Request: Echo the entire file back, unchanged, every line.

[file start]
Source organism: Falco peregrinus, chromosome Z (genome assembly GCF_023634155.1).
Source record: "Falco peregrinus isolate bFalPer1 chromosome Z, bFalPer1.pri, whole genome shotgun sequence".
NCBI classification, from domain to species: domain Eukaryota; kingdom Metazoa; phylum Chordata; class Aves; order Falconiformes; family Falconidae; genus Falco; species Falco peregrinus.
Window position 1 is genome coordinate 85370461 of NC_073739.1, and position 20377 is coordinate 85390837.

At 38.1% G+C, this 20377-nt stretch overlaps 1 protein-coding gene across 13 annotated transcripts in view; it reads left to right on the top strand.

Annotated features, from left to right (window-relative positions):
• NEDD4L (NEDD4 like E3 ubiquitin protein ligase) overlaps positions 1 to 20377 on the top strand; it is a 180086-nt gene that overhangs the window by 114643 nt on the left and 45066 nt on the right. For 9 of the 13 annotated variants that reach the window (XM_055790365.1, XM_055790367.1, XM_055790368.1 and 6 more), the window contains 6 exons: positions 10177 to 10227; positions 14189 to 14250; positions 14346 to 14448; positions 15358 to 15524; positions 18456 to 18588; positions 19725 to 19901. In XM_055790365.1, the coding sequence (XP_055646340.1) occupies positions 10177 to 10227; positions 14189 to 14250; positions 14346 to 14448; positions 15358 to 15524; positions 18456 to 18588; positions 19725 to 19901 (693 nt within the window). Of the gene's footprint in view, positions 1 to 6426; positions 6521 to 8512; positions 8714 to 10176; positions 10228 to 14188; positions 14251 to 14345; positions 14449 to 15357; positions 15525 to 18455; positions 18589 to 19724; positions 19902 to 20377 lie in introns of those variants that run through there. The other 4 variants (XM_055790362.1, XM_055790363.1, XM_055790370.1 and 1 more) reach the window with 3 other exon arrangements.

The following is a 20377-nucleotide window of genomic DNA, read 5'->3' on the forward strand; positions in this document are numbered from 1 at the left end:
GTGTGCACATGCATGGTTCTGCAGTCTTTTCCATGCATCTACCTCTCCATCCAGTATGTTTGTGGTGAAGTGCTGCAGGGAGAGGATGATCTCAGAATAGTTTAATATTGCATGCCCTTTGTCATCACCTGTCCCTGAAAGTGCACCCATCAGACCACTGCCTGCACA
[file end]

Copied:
Source organism: Falco peregrinus, chromosome Z (genome assembly GCF_023634155.1).
Source record: "Falco peregrinus isolate bFalPer1 chromosome Z, bFalPer1.pri, whole genome shotgun sequence".
NCBI classification, from domain to species: domain Eukaryota; kingdom Metazoa; phylum Chordata; class Aves; order Falconiformes; family Falconidae; genus Falco; species Falco peregrinus.
Window position 1 is genome coordinate 85370461 of NC_073739.1, and position 20377 is coordinate 85390837.

At 38.1% G+C, this 20377-nt stretch overlaps 1 protein-coding gene across 13 annotated transcripts in view; it reads left to right on the top strand.

Annotated features, from left to right (window-relative positions):
• NEDD4L (NEDD4 like E3 ubiquitin protein ligase) overlaps positions 1 to 20377 on the top strand; it is a 180086-nt gene that overhangs the window by 114643 nt on the left and 45066 nt on the right. For 9 of the 13 annotated variants that reach the window (XM_055790365.1, XM_055790367.1, XM_055790368.1 and 6 more), the window contains 6 exons: positions 10177 to 10227; positions 14189 to 14250; positions 14346 to 14448; positions 15358 to 15524; positions 18456 to 18588; positions 19725 to 19901. In XM_055790365.1, the coding sequence (XP_055646340.1) occupies positions 10177 to 10227; positions 14189 to 14250; positions 14346 to 14448; positions 15358 to 15524; positions 18456 to 18588; positions 19725 to 19901 (693 nt within the window). Of the gene's footprint in view, positions 1 to 6426; positions 6521 to 8512; positions 8714 to 10176; positions 10228 to 14188; positions 14251 to 14345; positions 14449 to 15357; positions 15525 to 18455; positions 18589 to 19724; positions 19902 to 20377 lie in introns of those variants that run through there. The other 4 variants (XM_055790362.1, XM_055790363.1, XM_055790370.1 and 1 more) reach the window with 3 other exon arrangements.

The following is a 20377-nucleotide window of genomic DNA, read 5'->3' on the forward strand; positions in this document are numbered from 1 at the left end:
GTGTGCACATGCATGGTTCTGCAGTCTTTTCCATGCATCTACCTCTCCATCCAGTATGTTTGTGGTGAAGTGCTGCAGGGAGAGGATGATCTCAGAATAGTTTAATATTGCATGCCCTTTGTCATCACCTGTCCCTGAAAGTGCACCCATCAGACCACTGCCTGCACA